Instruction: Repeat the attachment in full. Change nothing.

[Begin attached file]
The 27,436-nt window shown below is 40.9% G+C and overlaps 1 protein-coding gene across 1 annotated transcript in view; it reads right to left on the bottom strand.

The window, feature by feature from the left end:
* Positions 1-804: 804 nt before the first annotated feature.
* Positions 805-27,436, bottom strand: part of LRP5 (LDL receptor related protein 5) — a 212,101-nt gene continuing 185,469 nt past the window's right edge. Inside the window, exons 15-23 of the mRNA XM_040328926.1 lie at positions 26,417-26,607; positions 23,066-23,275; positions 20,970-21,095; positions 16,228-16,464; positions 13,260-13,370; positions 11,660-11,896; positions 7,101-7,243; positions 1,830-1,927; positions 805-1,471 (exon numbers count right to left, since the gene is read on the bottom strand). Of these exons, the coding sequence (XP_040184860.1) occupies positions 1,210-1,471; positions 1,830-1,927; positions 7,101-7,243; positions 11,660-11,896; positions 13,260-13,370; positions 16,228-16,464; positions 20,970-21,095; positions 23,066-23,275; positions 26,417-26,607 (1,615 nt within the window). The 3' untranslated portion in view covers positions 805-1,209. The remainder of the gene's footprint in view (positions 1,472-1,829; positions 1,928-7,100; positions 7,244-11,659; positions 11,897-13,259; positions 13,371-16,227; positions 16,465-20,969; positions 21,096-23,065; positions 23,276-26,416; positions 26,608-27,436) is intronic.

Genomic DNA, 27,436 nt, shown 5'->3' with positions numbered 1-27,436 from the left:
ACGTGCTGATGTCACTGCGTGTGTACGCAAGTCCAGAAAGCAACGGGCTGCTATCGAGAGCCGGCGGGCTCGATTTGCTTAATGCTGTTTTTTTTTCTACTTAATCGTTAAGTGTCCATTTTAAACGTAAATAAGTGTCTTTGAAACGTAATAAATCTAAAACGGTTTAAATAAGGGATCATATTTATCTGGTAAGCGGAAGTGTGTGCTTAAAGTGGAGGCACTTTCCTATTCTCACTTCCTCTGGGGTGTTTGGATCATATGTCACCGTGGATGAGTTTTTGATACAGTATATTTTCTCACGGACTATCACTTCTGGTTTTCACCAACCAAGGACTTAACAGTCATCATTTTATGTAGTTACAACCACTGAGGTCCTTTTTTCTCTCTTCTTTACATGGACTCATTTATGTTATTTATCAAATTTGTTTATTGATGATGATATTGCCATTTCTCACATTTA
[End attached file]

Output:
The 27,436-nt window shown below is 40.9% G+C and overlaps 1 protein-coding gene across 1 annotated transcript in view; it reads right to left on the bottom strand.

The window, feature by feature from the left end:
* Positions 1-804: 804 nt before the first annotated feature.
* Positions 805-27,436, bottom strand: part of LRP5 (LDL receptor related protein 5) — a 212,101-nt gene continuing 185,469 nt past the window's right edge. Inside the window, exons 15-23 of the mRNA XM_040328926.1 lie at positions 26,417-26,607; positions 23,066-23,275; positions 20,970-21,095; positions 16,228-16,464; positions 13,260-13,370; positions 11,660-11,896; positions 7,101-7,243; positions 1,830-1,927; positions 805-1,471 (exon numbers count right to left, since the gene is read on the bottom strand). Of these exons, the coding sequence (XP_040184860.1) occupies positions 1,210-1,471; positions 1,830-1,927; positions 7,101-7,243; positions 11,660-11,896; positions 13,260-13,370; positions 16,228-16,464; positions 20,970-21,095; positions 23,066-23,275; positions 26,417-26,607 (1,615 nt within the window). The 3' untranslated portion in view covers positions 805-1,209. The remainder of the gene's footprint in view (positions 1,472-1,829; positions 1,928-7,100; positions 7,244-11,659; positions 11,897-13,259; positions 13,371-16,227; positions 16,465-20,969; positions 21,096-23,065; positions 23,276-26,416; positions 26,608-27,436) is intronic.

Genomic DNA, 27,436 nt, shown 5'->3' with positions numbered 1-27,436 from the left:
ACGTGCTGATGTCACTGCGTGTGTACGCAAGTCCAGAAAGCAACGGGCTGCTATCGAGAGCCGGCGGGCTCGATTTGCTTAATGCTGTTTTTTTTTCTACTTAATCGTTAAGTGTCCATTTTAAACGTAAATAAGTGTCTTTGAAACGTAATAAATCTAAAACGGTTTAAATAAGGGATCATATTTATCTGGTAAGCGGAAGTGTGTGCTTAAAGTGGAGGCACTTTCCTATTCTCACTTCCTCTGGGGTGTTTGGATCATATGTCACCGTGGATGAGTTTTTGATACAGTATATTTTCTCACGGACTATCACTTCTGGTTTTCACCAACCAAGGACTTAACAGTCATCATTTTATGTAGTTACAACCACTGAGGTCCTTTTTTCTCTCTTCTTTACATGGACTCATTTATGTTATTTATCAAATTTGTTTATTGATGATGATATTGCCATTTCTCACATTTA